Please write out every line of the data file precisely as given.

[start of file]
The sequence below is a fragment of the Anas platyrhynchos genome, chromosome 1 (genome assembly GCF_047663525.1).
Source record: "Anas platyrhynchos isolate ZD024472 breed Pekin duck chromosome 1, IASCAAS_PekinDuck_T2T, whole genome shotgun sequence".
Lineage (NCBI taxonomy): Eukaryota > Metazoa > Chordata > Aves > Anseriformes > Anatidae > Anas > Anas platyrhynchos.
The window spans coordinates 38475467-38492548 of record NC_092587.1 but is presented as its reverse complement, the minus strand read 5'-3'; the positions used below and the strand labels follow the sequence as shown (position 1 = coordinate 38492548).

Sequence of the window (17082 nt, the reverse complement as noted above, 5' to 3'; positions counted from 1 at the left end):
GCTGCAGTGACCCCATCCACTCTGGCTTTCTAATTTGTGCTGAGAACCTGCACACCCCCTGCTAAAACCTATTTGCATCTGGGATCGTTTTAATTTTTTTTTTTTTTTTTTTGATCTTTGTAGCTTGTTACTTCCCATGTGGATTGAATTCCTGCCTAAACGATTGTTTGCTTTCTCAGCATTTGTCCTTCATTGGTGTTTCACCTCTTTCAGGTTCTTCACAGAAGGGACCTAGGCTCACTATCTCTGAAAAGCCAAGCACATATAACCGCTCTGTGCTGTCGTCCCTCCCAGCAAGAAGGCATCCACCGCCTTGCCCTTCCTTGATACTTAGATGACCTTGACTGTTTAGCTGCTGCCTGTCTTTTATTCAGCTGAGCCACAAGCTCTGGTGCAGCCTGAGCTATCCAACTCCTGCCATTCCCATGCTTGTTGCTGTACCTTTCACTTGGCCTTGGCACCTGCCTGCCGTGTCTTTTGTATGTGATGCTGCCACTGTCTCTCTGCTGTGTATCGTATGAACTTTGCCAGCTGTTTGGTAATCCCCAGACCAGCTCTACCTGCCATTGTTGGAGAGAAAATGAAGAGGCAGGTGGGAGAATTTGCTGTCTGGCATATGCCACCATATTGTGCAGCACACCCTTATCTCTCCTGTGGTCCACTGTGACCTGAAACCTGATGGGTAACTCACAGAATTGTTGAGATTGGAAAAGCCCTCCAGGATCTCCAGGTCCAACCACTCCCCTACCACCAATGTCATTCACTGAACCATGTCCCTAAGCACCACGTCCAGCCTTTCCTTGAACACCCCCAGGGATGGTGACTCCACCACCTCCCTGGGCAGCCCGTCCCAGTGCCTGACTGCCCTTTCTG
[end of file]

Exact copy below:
The sequence below is a fragment of the Anas platyrhynchos genome, chromosome 1 (genome assembly GCF_047663525.1).
Source record: "Anas platyrhynchos isolate ZD024472 breed Pekin duck chromosome 1, IASCAAS_PekinDuck_T2T, whole genome shotgun sequence".
Lineage (NCBI taxonomy): Eukaryota > Metazoa > Chordata > Aves > Anseriformes > Anatidae > Anas > Anas platyrhynchos.
The window spans coordinates 38475467-38492548 of record NC_092587.1 but is presented as its reverse complement, the minus strand read 5'-3'; the positions used below and the strand labels follow the sequence as shown (position 1 = coordinate 38492548).

Sequence of the window (17082 nt, the reverse complement as noted above, 5' to 3'; positions counted from 1 at the left end):
GCTGCAGTGACCCCATCCACTCTGGCTTTCTAATTTGTGCTGAGAACCTGCACACCCCCTGCTAAAACCTATTTGCATCTGGGATCGTTTTAATTTTTTTTTTTTTTTTTTTGATCTTTGTAGCTTGTTACTTCCCATGTGGATTGAATTCCTGCCTAAACGATTGTTTGCTTTCTCAGCATTTGTCCTTCATTGGTGTTTCACCTCTTTCAGGTTCTTCACAGAAGGGACCTAGGCTCACTATCTCTGAAAAGCCAAGCACATATAACCGCTCTGTGCTGTCGTCCCTCCCAGCAAGAAGGCATCCACCGCCTTGCCCTTCCTTGATACTTAGATGACCTTGACTGTTTAGCTGCTGCCTGTCTTTTATTCAGCTGAGCCACAAGCTCTGGTGCAGCCTGAGCTATCCAACTCCTGCCATTCCCATGCTTGTTGCTGTACCTTTCACTTGGCCTTGGCACCTGCCTGCCGTGTCTTTTGTATGTGATGCTGCCACTGTCTCTCTGCTGTGTATCGTATGAACTTTGCCAGCTGTTTGGTAATCCCCAGACCAGCTCTACCTGCCATTGTTGGAGAGAAAATGAAGAGGCAGGTGGGAGAATTTGCTGTCTGGCATATGCCACCATATTGTGCAGCACACCCTTATCTCTCCTGTGGTCCACTGTGACCTGAAACCTGATGGGTAACTCACAGAATTGTTGAGATTGGAAAAGCCCTCCAGGATCTCCAGGTCCAACCACTCCCCTACCACCAATGTCATTCACTGAACCATGTCCCTAAGCACCACGTCCAGCCTTTCCTTGAACACCCCCAGGGATGGTGACTCCACCACCTCCCTGGGCAGCCCGTCCCAGTGCCTGACTGCCCTTTCTG